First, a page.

Digital Health VC Funding 2010-2018 (By Category)

Image source: “Annual 2018 Digital Health Funding and M&A Report,” Mercom Capital Group, Jan 2019

Why It Matters:

We think the flood of VC investment in digital health not only underscores an evolving set of technology needs, but also current gaps with many enterprise EHRs. In fact, innovation – especially when it comes to digital health and the patient experience – is increasingly occurring outside the scope of traditional EHR solutions. Leading providers will need to turn to potentially less familiar strategic partners for the underlying technology and tools to support digital health, such as early stage HIT startup companies, niche vendors from other industries, and even tech giants looking to get more traction in health delivery. Identifying, managing, and building those strategic partnerships requires the right internal structure and leadership though – which is currently lacking in many hospitals and health systems today.


A recent report from Kaufman Hall looks at hospital and health system M&A activity in 2018.  Although the number of deals last year (90) was down from the recent peak of 115 deals in 2017, Kaufman Hall note that “the size of transacting parties continues to grow.”  In fact, per this year’s report: “The average size in revenue of sellers (defined as the smaller of two organizations in a transaction) has grown at a CAGR of 13.8% since 2008, reaching $409 million in 2018… the highest figure seen since Kaufman Hall began tracking this metric in 2008.”

Why It Matters:

We think the chart above is a good reminder that the number of M&A deals is only one part of the overall trend; other metrics, like the size of the parties involved, are telling as well.  Even though activity may fluctuate from year to year, the need for size and scale isn’t going away any time soon– so we fully expect mergers and acquisitions to keep making headlines. However, we continue to think that the competitive landscape in a given region will not be shaped by the M&A events themselves, but rather by the aftermath of those announcements.  Which organizations are investing the time and resources needed to align cultures, integrate IT systems, and standardize processes?  How are competitors responding?


For the third straight year, hospital CEOs ranked “financial challenges” as their biggest concern, according to a recent survey from the American College of Healthcare Executives. The 355 participating CEOs were asked to rank 11 issues affecting their hospital (with 1 being the most pressing issue and 11 being the least pressing issue).  “Financial challenges” came in first by a wide margin (with an average rank of 2.8), followed by “government mandates” and “patient safety and quality” (both with an average range of 5.1). When asked about specific concerns related to “financial challenges,” the most common responses were “increasing costs for staff, supplies, etc.” (cited by 70% of hospital CEOs) and Medicaid reimbursement (68%). See tables below for details.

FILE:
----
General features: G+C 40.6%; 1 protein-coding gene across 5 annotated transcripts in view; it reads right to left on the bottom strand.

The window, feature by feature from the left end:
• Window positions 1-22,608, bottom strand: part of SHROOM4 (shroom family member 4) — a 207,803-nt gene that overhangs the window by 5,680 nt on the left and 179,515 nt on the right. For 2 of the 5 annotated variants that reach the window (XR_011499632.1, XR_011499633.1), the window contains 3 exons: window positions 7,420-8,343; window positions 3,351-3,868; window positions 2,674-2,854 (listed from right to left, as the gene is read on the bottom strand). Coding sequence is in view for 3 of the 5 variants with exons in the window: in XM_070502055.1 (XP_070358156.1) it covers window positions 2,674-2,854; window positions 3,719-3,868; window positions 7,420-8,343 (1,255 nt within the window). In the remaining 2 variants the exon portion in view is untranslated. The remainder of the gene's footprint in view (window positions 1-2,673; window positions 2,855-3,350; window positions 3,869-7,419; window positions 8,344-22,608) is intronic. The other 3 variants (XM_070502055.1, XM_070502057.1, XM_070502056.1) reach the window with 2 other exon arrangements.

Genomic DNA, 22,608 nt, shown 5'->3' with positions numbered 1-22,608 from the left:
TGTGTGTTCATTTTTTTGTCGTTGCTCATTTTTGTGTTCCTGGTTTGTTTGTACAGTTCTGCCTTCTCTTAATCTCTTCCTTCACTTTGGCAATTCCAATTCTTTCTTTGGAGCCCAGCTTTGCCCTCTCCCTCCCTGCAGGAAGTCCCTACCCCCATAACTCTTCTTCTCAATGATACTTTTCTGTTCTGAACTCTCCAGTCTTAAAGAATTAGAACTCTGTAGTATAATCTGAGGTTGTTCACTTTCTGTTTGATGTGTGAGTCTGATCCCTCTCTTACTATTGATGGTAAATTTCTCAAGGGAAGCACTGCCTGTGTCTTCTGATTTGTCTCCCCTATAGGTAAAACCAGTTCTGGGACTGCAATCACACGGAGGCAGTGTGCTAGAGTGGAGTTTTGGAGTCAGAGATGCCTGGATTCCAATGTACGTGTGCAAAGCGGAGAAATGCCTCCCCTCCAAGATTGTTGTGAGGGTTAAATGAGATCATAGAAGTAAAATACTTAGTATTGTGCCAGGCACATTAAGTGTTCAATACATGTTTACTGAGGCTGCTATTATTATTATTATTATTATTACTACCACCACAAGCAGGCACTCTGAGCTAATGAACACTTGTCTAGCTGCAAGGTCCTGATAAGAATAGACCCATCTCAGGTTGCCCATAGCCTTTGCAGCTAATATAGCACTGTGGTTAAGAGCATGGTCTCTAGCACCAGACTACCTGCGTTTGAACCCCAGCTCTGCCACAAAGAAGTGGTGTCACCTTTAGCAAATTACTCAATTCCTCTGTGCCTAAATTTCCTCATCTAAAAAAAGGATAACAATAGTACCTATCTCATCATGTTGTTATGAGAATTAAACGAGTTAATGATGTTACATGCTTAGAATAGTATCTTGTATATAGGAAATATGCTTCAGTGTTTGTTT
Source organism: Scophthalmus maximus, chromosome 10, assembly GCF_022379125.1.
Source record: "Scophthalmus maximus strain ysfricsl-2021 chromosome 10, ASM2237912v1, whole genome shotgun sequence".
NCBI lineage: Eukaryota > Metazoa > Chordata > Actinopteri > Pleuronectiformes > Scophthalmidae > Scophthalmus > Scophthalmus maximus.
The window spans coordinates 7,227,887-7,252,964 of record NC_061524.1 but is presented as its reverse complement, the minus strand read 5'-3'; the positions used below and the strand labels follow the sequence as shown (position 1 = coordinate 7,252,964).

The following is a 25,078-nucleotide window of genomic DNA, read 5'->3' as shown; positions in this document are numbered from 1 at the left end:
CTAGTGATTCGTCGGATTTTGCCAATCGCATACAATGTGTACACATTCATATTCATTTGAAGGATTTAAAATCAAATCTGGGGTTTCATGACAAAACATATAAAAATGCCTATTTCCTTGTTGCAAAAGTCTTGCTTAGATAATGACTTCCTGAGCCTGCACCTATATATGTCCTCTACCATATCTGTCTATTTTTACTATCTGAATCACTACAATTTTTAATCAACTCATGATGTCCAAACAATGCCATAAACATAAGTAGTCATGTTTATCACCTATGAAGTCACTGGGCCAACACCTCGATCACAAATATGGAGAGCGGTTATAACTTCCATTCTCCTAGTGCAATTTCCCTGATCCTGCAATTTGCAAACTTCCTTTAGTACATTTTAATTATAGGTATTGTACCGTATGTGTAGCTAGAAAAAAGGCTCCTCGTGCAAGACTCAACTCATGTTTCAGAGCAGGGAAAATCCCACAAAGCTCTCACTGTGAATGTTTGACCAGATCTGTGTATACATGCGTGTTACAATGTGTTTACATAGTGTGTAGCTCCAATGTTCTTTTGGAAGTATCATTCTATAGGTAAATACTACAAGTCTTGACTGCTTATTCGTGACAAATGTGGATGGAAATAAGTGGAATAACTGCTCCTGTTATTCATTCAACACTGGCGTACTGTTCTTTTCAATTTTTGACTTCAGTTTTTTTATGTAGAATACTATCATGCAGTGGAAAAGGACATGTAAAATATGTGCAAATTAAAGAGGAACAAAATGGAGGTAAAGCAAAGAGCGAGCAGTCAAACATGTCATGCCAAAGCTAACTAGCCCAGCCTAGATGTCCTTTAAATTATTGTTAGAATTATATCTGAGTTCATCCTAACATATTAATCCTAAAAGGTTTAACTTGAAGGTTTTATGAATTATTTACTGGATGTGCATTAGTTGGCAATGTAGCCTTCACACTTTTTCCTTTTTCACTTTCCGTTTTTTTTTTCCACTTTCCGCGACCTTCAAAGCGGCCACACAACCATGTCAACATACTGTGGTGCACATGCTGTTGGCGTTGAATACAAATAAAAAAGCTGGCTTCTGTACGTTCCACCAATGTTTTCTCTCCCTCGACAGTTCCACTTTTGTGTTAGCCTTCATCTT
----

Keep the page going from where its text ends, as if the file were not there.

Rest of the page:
Specific concerns cited under "Financial Challenges"

Source: Adapted from “Top Issues Confronting Hospitals in 2018,” ACHE, 1/25/19

Why It Matters:

The fact that CEOs have ranked “financial challenges” as their most pressing concern for the third straight year obviously speaks volumes about current pressures, but we also think the survey results are a good reminder that there is a wide range of different financial issues that many hospitals are facing right now. It is also worth noting that “behavioral health / addiction issues” ranked quite high, narrowly trailing “government mandates” and “patient safety” – perhaps reflecting the fact that hospitals in many communities are increasingly taking a much more active role to combat the national opioid epidemic.


Q: Getting our arms around Enterprise Data Management is a challenge for my organization. Where do you recommend we start?

A: A simple starting point is understanding a few basic items about the data you are trying to manage. Scott Taylor, “data whisperer,” has a nice framework that applies well at a foundational level, which he calls the 4 C’s of master data management:

  • Code, can I uniquely ID the data asset so I can find it and use it later if needed?
  • Company, who owns it? Am I allowed to use it and what are the constraints there?
  • Category, what type of data asset is it?
  • Country, where does it come from?

Making sure you apply this concept up front for new data entering the organization means everything up stream is much easier to manage, including, data warehousing, data governance, analytics and any derivate thereof.

The same concepts can be applied to assets within the organization. You can start by assessing and categorizing using the 4C’s and creating an inventory of the data assets in your organization.  Make this inventory available to your organization and communicate as the library increases.

Lastly, identifying any organizational growth or partnerships that may impact the enterprise master data management requirements is important. Once you have those external priorities, the next logical step is implementing a data acquisition roadmap to bring the data assets in house, this should include the prioritized data assets you need to acquire to support business growth and any associated strategies.

(Response provided by Liam Bouchier, Principal at Impact Advisors)